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and the bringing of the bomb to the airport and detonating it at the right time. it could be hard wired. two of the possible assailants had gloves on and that could be to conceal a dead man detonator meaning when they got shot and their hand released it went off. >> security increased at dulles international and suburban washington, d.c. and bomb-sniffing dogs. similar steps were taken across the country. >> an up -- an intelligence source says there were two explosions at the airport. one in aisle three and the other in aisle 11. they will look at the highest concentration of passengers rather than a specific airline. in washington, fox news. and straight ahead we will have more on the search going on for the clues trying to solve this latest terrorist attack. >> going door-to-door as we speak. coming up, retired navy captain and analyst captain chuck nash joins us. show me movies with explosions.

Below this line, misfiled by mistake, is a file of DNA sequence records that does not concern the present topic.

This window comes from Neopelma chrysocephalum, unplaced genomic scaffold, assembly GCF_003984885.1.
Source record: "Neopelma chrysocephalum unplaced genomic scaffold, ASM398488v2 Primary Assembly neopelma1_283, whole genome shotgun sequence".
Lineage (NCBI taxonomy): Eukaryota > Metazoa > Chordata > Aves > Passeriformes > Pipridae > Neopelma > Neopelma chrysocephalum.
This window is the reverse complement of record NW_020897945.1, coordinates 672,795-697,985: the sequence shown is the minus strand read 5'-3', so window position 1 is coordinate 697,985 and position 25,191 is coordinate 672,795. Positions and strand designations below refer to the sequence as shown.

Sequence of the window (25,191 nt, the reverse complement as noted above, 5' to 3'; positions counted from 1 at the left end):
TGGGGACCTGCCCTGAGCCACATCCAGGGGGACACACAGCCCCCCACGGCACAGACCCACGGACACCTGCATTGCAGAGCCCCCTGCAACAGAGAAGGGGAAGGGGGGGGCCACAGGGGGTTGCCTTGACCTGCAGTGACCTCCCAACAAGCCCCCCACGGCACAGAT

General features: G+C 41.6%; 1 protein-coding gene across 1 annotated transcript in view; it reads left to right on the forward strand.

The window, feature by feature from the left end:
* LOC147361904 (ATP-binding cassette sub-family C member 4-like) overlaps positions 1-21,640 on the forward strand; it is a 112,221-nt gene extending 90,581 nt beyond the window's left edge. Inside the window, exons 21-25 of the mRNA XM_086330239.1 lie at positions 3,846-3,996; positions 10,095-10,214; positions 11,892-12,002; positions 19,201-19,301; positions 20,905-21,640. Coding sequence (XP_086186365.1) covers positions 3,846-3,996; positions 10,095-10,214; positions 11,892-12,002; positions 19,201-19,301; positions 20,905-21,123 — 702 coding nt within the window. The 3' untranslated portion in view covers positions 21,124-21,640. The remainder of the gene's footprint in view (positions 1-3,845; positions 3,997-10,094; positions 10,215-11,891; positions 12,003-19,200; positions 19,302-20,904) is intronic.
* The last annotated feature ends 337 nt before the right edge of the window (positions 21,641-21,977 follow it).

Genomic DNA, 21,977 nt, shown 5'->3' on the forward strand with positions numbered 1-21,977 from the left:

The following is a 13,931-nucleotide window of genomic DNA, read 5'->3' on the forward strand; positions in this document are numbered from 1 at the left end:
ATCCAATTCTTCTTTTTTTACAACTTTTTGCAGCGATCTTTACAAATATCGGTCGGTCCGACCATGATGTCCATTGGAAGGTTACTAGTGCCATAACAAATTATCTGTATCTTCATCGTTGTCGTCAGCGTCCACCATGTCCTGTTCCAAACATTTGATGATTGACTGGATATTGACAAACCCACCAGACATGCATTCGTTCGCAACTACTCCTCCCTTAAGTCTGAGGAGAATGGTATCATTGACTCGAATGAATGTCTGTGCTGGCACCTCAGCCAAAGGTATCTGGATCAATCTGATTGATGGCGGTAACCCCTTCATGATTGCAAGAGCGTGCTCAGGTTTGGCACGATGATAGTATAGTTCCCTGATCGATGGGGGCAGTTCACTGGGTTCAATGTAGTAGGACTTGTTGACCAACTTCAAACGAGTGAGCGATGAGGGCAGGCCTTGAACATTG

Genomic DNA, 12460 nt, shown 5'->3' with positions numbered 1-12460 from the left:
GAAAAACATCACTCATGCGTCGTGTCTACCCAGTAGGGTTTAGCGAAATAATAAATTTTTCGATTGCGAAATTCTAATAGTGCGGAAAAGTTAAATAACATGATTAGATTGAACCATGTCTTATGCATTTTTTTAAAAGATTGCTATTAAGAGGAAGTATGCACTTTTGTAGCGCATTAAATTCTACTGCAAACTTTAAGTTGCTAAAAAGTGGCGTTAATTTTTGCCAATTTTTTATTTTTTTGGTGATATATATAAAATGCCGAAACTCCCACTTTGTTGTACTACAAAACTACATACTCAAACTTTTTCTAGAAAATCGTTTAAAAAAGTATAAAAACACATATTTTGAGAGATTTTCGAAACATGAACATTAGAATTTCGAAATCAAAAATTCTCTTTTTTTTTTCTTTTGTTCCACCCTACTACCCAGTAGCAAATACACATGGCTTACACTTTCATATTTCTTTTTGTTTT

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what's recommended for me. x1 makes it easy to find what blows you away. call or go onliand switch to x1. only with xfinity. fox news alert for you. we have some brand-new developments in the investigation into the terror attacks in belgium. fox news foreign affairs correspondent joins us live from london with more.